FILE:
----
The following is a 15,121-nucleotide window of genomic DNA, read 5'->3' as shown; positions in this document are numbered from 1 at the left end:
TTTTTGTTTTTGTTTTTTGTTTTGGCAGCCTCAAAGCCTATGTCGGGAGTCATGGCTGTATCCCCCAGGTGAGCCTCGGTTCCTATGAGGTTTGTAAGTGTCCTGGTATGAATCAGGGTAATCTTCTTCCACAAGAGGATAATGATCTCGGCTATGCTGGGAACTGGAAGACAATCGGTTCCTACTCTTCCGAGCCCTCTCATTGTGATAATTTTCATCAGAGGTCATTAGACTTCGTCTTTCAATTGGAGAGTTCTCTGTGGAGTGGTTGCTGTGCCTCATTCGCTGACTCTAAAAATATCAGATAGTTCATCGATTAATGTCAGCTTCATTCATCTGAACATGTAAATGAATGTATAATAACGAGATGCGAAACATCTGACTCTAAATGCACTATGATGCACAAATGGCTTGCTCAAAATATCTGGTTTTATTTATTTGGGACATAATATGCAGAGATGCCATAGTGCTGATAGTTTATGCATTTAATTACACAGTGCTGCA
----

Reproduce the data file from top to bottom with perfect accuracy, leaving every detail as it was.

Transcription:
The following is a 15,121-nucleotide window of genomic DNA, read 5'->3' as shown; positions in this document are numbered from 1 at the left end:
TTTTTGTTTTTGTTTTTTGTTTTGGCAGCCTCAAAGCCTATGTCGGGAGTCATGGCTGTATCCCCCAGGTGAGCCTCGGTTCCTATGAGGTTTGTAAGTGTCCTGGTATGAATCAGGGTAATCTTCTTCCACAAGAGGATAATGATCTCGGCTATGCTGGGAACTGGAAGACAATCGGTTCCTACTCTTCCGAGCCCTCTCATTGTGATAATTTTCATCAGAGGTCATTAGACTTCGTCTTTCAATTGGAGAGTTCTCTGTGGAGTGGTTGCTGTGCCTCATTCGCTGACTCTAAAAATATCAGATAGTTCATCGATTAATGTCAGCTTCATTCATCTGAACATGTAAATGAATGTATAATAACGAGATGCGAAACATCTGACTCTAAATGCACTATGATGCACAAATGGCTTGCTCAAAATATCTGGTTTTATTTATTTGGGACATAATATGCAGAGATGCCATAGTGCTGATAGTTTATGCATTTAATTACACAGTGCTGCA